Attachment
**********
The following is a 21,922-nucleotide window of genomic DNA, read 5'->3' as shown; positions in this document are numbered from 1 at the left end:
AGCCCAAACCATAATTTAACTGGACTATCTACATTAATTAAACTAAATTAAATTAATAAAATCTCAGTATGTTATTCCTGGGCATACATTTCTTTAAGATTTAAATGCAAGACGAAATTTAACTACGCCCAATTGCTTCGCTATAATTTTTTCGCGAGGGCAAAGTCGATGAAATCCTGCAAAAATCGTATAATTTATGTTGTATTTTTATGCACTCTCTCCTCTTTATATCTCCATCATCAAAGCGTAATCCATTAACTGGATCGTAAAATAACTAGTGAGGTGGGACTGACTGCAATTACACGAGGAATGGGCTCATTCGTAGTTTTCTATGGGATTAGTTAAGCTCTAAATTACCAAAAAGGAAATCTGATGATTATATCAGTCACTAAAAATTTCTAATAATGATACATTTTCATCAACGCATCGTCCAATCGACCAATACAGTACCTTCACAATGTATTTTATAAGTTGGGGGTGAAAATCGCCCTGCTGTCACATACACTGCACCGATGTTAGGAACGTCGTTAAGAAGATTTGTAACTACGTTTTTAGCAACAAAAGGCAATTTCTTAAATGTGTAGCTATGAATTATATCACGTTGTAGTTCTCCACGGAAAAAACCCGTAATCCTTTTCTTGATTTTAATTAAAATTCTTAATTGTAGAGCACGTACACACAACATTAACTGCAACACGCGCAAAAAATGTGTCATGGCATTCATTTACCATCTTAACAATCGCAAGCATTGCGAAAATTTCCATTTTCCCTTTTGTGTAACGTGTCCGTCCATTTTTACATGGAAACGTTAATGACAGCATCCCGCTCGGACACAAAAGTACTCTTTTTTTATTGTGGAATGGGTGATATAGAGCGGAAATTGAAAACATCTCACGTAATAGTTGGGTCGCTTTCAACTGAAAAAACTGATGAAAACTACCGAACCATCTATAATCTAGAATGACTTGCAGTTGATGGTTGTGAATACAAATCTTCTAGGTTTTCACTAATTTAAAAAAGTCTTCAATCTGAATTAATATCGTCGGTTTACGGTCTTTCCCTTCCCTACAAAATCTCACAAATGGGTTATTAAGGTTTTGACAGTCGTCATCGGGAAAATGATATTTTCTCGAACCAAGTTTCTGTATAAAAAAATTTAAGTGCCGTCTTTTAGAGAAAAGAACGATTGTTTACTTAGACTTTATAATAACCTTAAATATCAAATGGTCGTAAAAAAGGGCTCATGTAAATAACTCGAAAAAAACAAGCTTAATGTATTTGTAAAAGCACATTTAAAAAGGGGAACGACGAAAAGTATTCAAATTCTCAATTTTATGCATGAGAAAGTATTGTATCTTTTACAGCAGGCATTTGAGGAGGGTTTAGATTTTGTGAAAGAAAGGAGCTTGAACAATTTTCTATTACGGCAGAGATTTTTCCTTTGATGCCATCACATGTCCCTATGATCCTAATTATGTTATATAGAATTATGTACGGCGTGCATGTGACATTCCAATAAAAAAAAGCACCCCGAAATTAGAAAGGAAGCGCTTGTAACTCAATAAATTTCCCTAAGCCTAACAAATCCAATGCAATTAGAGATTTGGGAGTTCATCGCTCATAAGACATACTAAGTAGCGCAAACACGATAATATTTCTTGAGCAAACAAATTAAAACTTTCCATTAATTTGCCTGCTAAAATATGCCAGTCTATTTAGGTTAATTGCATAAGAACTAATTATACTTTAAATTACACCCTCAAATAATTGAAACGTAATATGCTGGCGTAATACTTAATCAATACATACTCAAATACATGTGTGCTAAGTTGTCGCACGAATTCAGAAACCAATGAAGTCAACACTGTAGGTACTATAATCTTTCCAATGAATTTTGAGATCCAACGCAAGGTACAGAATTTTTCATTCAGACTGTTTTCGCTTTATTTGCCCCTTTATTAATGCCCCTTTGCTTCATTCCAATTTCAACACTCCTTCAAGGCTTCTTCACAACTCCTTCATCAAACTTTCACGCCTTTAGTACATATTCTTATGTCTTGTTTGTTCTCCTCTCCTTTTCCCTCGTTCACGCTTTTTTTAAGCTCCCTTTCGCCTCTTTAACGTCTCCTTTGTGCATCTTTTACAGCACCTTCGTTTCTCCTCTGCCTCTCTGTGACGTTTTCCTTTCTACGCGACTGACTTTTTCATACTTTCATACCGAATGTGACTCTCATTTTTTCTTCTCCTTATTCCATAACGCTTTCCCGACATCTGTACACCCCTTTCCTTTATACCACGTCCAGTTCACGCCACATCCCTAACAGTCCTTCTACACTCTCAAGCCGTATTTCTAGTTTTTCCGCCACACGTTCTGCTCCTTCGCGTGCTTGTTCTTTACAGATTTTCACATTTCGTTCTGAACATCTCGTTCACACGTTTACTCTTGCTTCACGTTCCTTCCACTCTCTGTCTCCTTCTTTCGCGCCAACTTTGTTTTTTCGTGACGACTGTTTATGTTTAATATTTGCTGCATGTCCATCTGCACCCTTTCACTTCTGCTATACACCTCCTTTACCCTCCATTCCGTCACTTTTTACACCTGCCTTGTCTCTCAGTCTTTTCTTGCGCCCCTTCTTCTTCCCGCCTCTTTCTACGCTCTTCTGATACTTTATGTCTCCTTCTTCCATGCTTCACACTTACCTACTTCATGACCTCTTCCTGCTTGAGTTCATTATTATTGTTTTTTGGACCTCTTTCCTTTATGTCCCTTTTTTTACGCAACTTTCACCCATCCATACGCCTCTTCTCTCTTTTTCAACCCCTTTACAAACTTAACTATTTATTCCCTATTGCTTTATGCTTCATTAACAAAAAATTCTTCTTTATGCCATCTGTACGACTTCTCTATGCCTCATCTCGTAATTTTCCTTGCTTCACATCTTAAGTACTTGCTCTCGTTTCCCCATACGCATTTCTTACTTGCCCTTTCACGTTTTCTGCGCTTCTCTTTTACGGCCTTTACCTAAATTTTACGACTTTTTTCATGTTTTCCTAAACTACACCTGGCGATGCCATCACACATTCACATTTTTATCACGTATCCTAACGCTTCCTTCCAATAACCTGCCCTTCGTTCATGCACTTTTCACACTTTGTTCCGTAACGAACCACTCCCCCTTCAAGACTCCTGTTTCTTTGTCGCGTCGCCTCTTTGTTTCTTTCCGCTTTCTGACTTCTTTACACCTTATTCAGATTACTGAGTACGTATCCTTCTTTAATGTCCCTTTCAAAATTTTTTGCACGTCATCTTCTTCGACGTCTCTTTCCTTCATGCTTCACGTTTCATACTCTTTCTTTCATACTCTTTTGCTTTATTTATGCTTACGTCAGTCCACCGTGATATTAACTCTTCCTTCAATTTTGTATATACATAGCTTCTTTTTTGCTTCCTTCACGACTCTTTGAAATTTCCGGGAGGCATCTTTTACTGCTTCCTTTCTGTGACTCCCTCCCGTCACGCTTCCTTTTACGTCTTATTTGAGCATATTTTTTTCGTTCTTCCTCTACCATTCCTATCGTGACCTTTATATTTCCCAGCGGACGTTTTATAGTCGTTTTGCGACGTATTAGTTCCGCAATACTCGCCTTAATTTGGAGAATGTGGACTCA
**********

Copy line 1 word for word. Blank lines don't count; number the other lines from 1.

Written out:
The following is a 21,922-nucleotide window of genomic DNA, read 5'->3' as shown; positions in this document are numbered from 1 at the left end: